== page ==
State v. McClanahanAnnotate this Case
54 Wis. 2d 751 (1972)
196 N.W.2d 700
STATE, Respondent, v. McCLANAHAN, Appellant.
No. State 216.
Supreme Court of Wisconsin.
Argued March 30, 1972.
Decided May 4, 1972.
*754 The cause was submitted for the appellant on the brief of Willard Douglas McClanahan of Waupun, pro se, and for the respondent on the brief of Robert W. Warren, attorney general, and Robert D. Martinson, assistant attorney general.
The appeal raises the following issues:
(1) Was it error to convict defendant of aiding and abetting the commission of a crime when the information referred only to the crime itself;
(2) Was the evidence sufficient to support the finding of guilt;
(3) Did the trial court lose jurisdiction over defendant by postponing the imposition of sentence; and
(4) Is defendant entitled to a reduction of sentence?
Aiding and abetting.
Defendant contends that he was denied due process in that he was charged with taking and operating a motor vehicle without the owner's consent, but was actually convicted of aiding and abetting the commission of that crime under secs. 939.05 (1) and (2) (b), Stats.:
"939.05 Parties to crime. (1) Whoever is concerned in the commission of a crime is a principal and may be charged with and convicted of the commission of the crime although he did not directly commit it and although the person who directly committed it has not been convicted or has been convicted of some other degree of the crime or of some other crime based on the same act.
"(2) A person is concerned in the commission of the crime if he:
". . .
"(b) Intentionally aids and abets the commission of it."
This court has commended the practice of referring to sec. 939.05, Stats., whenever the prosecutor recognizes that the evidence will support a conviction only as party *755 to the crime charged. La Vigne v. State (1966), 32 Wis. 2d 190, 195, 145 N.W.2d 175. However, the practice commended in La Vigne is not mandatory, for, in the absence of circumstances showing a detrimental effect on the defendant, the failure to charge under sec. 939.05 is harmless error. Bethards v. State (1970), 45 Wis. 2d 606, 618, 173 N.W.2d 634. We find no prejudice disclosed by the record. Consequently, this contention is without merit.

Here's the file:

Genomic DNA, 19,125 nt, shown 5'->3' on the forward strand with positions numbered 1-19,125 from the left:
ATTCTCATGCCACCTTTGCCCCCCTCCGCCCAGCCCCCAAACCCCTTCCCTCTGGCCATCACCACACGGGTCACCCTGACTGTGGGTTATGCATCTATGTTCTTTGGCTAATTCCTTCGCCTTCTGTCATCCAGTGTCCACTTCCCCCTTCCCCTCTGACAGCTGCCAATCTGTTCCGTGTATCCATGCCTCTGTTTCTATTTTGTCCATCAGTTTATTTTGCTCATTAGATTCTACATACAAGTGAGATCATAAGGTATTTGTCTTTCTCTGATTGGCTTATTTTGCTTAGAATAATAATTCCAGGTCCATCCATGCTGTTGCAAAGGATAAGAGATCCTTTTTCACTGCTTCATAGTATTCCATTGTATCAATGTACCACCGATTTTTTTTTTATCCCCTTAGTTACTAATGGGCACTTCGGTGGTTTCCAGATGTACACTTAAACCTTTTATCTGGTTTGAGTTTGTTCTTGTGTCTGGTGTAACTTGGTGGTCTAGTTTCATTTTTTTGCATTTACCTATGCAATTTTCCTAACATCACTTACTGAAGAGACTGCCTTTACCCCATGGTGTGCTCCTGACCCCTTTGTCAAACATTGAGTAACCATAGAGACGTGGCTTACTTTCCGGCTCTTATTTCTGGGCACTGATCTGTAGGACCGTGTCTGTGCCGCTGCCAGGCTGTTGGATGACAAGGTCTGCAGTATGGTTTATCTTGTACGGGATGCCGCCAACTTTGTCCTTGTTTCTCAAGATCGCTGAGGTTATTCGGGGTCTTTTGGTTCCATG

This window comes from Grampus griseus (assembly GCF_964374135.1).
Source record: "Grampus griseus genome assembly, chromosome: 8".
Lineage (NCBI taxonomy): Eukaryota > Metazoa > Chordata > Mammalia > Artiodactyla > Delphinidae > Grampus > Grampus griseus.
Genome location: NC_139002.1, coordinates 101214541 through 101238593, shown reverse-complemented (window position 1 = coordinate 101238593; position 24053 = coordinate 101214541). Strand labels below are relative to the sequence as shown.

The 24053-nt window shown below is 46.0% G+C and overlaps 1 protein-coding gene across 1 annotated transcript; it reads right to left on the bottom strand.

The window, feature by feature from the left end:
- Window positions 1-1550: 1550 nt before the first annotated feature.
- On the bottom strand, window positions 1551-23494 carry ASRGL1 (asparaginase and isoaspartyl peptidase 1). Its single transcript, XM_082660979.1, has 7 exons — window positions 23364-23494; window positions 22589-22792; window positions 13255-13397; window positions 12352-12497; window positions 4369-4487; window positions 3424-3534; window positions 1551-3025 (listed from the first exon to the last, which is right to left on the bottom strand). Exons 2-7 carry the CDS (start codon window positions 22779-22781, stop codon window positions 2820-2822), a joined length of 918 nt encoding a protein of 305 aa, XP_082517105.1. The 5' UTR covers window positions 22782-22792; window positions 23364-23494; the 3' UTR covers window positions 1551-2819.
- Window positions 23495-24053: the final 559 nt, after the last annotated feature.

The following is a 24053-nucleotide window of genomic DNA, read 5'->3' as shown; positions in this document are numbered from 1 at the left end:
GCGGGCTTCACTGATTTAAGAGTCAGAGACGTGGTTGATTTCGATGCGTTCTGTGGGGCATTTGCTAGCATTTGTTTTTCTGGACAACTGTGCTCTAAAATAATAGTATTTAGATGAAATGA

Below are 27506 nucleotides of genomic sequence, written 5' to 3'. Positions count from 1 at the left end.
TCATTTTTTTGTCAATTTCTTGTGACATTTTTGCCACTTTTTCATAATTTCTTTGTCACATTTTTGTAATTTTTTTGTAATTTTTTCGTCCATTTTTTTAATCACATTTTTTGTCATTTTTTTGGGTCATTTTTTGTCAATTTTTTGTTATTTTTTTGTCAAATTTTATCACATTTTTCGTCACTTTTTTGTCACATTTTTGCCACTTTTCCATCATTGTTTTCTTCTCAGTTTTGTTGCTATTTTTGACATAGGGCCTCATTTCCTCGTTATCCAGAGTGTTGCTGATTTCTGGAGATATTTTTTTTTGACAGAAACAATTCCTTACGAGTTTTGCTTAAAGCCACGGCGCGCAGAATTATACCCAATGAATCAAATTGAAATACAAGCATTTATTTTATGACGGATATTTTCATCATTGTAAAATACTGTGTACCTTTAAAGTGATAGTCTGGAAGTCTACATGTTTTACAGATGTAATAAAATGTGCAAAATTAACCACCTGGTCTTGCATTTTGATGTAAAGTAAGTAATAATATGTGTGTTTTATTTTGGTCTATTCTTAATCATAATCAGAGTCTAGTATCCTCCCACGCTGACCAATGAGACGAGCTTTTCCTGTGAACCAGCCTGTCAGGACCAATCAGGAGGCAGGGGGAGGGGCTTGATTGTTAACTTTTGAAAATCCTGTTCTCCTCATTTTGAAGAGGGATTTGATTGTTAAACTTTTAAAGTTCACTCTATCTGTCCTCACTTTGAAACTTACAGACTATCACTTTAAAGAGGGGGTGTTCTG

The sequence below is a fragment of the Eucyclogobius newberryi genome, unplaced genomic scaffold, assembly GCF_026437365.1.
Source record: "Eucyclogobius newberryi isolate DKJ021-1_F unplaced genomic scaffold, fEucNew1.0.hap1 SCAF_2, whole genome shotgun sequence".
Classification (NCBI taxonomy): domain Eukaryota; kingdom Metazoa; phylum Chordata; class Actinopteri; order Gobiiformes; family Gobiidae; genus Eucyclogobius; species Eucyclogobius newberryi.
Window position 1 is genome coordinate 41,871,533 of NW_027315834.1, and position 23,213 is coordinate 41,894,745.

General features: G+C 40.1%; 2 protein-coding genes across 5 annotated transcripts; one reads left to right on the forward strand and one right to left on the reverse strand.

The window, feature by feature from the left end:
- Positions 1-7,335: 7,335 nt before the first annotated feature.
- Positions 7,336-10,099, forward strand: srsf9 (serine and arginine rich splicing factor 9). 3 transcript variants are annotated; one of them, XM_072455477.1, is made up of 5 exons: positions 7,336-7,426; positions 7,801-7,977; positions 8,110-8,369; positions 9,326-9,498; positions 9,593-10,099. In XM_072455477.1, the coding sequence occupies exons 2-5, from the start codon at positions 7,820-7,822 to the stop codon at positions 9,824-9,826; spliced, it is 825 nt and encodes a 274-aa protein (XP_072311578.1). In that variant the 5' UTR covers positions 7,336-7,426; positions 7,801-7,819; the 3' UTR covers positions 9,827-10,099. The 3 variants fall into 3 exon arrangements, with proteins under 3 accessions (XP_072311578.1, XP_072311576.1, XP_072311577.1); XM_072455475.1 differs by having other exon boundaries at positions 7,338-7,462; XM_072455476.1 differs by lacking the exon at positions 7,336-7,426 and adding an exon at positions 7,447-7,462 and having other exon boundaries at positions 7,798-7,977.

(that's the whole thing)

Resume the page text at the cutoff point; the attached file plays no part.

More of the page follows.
Sufficiency of evidence.
Defendant contends that the evidence is insufficient to sustain the trial court's finding of guilt. The claim is that, aside from Sandra Jensen's unsupported testimony, there was no proof that she owned the car which was allegedly taken by defendant and Wyman. Defendant asserts that this violates the "best-evidence" rule, contending that the state should have produced documentary evidence of title to the vehicle. This assertion was not properly preserved, since no objection to the testimony was made at trial. It should not be considered for the first time on appeal. Hubbard v. Mathis (1972), 53 Wis. 2d 306, 307, 193 N.W.2d 15.